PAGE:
Soyuz investigation complete: Russia to launch next crew on Dec. 3
By Tom Risen|November 1, 2018
Crew will include NASA astronaut Anne McClain
Russia plans to launch an American astronaut, a Canadian astronaut and a cosmonaut to the space station on Dec. 3, about two months after an aborted launch sent a Soyuz capsule plunging to the Kazakhstan desert in an accident that miraculously left neither occupant seriously injured.
Roscosmos officials announced the decision today in a Moscow press conference that they followed with the release of a one-page statement.
The crew of three on the station now will return to Earth on Dec. 20, Roscosmos said.
NASA, as it does for every Soyuz launch with astronauts, will conduct a flight readiness review, said spokesman Rob Navias of the Johnson Space Center in Texas.
The crew scheduled to launch on Dec. 3 will consist of cosmonaut Oleg Kononenko, Canadian astronaut David Saint-Jacques and NASA astronaut Anne McClain, pictured above. NASA and Russia have not said when the crew members who survived the Oct. 11 accident, NASA astronaut Nick Hague and Russian cosmonaut Alexey Ovchinin, will fly again.
“No decision has been made on where they would fit in to the schedule yet,” NASA’s Navias said.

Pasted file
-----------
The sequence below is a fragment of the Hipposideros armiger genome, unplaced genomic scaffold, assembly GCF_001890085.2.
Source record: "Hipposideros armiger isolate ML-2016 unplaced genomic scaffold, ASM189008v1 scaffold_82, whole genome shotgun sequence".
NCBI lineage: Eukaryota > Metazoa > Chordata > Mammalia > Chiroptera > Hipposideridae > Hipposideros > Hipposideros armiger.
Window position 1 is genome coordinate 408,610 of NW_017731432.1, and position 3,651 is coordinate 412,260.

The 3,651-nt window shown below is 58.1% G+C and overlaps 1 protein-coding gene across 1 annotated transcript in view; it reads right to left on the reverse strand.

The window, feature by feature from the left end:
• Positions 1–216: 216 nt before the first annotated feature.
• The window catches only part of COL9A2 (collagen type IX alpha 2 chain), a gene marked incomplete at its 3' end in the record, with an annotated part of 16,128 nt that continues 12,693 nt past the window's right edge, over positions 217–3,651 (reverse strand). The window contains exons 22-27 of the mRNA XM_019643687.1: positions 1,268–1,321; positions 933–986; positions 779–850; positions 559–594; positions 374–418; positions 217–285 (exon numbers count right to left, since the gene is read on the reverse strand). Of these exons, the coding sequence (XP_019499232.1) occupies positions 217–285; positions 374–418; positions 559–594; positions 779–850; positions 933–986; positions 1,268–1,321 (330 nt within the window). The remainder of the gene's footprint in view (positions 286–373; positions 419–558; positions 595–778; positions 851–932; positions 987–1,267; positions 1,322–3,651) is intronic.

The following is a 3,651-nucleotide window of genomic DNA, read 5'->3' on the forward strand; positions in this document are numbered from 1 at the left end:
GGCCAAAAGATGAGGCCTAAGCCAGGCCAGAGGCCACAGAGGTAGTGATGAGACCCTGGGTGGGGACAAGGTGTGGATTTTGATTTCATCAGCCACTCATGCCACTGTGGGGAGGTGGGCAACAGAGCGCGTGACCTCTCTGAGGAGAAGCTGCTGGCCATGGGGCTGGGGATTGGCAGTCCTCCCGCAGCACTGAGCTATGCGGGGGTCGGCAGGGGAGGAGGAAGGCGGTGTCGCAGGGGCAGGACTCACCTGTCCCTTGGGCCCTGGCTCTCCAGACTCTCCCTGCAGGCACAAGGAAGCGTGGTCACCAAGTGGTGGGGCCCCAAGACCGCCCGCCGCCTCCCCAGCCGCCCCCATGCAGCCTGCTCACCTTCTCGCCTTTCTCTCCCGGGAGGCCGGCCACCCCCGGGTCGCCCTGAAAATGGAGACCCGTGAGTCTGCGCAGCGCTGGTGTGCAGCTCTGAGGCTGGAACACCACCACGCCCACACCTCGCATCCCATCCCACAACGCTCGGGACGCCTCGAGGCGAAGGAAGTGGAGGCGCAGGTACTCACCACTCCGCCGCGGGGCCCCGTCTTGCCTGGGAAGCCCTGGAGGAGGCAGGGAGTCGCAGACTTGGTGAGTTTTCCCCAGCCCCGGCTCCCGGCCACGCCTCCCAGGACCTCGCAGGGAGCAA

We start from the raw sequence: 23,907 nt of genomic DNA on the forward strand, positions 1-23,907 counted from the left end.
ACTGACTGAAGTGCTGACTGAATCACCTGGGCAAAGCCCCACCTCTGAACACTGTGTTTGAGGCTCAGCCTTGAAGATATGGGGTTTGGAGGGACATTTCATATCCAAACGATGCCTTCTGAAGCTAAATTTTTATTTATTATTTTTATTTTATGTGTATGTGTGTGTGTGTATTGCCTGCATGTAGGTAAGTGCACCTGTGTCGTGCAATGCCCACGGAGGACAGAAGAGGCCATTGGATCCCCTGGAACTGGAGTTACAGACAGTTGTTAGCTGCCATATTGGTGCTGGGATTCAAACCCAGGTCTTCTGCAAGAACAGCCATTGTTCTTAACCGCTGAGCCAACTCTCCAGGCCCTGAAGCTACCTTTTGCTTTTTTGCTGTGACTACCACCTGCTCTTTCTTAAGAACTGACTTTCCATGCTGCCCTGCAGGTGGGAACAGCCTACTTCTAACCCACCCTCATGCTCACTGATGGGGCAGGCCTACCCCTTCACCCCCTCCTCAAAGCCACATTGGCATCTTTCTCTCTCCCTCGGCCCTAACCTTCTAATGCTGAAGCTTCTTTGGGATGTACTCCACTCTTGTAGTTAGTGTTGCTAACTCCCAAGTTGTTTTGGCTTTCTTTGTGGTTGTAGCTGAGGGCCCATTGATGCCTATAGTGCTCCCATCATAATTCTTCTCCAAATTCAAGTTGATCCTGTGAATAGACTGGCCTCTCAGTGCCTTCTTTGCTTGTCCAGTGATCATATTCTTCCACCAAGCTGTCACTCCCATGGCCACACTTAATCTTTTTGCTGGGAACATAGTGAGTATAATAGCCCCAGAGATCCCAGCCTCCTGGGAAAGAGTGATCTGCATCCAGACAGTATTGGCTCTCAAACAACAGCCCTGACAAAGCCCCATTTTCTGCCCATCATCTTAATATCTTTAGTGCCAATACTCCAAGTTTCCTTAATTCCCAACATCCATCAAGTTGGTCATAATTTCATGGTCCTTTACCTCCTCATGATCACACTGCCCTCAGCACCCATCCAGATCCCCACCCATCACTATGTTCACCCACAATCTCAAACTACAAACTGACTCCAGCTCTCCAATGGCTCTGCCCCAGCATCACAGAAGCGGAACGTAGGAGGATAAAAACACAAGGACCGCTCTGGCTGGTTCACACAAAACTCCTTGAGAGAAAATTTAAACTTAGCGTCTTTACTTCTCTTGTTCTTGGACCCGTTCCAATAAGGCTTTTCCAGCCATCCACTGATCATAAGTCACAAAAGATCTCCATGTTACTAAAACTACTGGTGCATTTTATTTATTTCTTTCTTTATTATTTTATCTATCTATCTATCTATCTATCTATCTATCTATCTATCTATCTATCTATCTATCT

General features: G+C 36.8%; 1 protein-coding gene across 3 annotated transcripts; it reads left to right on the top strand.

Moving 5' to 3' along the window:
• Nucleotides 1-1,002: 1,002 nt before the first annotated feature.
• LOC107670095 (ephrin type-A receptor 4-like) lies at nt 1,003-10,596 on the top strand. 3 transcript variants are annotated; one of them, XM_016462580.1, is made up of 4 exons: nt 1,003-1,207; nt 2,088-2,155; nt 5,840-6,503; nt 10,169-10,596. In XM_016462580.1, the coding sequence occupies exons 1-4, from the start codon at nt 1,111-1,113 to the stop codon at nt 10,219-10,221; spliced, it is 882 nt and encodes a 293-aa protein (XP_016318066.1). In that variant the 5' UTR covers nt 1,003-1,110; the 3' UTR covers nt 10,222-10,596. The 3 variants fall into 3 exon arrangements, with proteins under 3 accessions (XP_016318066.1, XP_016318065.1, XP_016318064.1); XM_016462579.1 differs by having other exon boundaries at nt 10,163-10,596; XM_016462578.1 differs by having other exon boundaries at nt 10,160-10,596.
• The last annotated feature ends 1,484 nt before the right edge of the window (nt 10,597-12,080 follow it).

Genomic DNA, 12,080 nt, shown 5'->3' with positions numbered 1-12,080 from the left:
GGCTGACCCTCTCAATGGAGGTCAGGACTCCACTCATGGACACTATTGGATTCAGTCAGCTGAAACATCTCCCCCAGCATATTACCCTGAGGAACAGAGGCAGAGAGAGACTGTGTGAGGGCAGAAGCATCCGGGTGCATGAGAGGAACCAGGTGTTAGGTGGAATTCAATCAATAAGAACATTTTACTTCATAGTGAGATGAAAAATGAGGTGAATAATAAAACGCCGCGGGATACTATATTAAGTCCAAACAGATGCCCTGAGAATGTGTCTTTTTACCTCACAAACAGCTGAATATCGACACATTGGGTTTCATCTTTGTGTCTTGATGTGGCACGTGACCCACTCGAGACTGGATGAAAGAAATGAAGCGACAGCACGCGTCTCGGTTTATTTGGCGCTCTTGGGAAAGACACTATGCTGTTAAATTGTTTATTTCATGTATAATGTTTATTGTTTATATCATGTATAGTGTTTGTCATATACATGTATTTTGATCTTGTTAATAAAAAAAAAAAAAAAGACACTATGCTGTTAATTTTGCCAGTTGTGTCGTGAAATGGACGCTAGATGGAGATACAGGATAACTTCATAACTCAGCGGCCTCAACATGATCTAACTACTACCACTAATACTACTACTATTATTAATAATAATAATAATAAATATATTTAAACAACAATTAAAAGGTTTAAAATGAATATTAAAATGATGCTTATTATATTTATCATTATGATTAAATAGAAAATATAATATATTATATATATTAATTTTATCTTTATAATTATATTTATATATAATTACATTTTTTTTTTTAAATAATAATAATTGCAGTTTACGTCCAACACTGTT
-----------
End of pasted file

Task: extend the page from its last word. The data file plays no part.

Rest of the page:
The day after the accident, Roscosmos Director General Dmitry Rogozin tweeted a photo of himself with his arms around Hague and Ovchinin, saying in Russian “we plan their flight in the spring of next year,” according to the Twitter translation feature.
As for the Oct. 11 accident, Russian investigators said in the statement today that “Roscosmos has arranged a development of preventive measures to avoid any such contingences in the future.” They said that a “separation contact sensor” rod on one of the boosters was bent during assembly at the launch site, the Baikonur Cosmodrome in Kazakhstan. This prevented a reverse thrust nozzle cap from opening on the booster when it separated. This “abnormal separation” led the booster to hit the core stage rocket “in the fuel tank area” instead of flying clear of the rocket, resulting in the tank’s decompression. They said that as a consequence, the “rocket lost its attitude control.”
Russia released a video taken by a camera on the side of the rocket.
NASA engineers were not on site at Baikonur to conduct the investigation with Roscosmos but NASA officials in Moscow were “actively involved in discussions with them about their review of data about what the most probable cause was,” said Navias.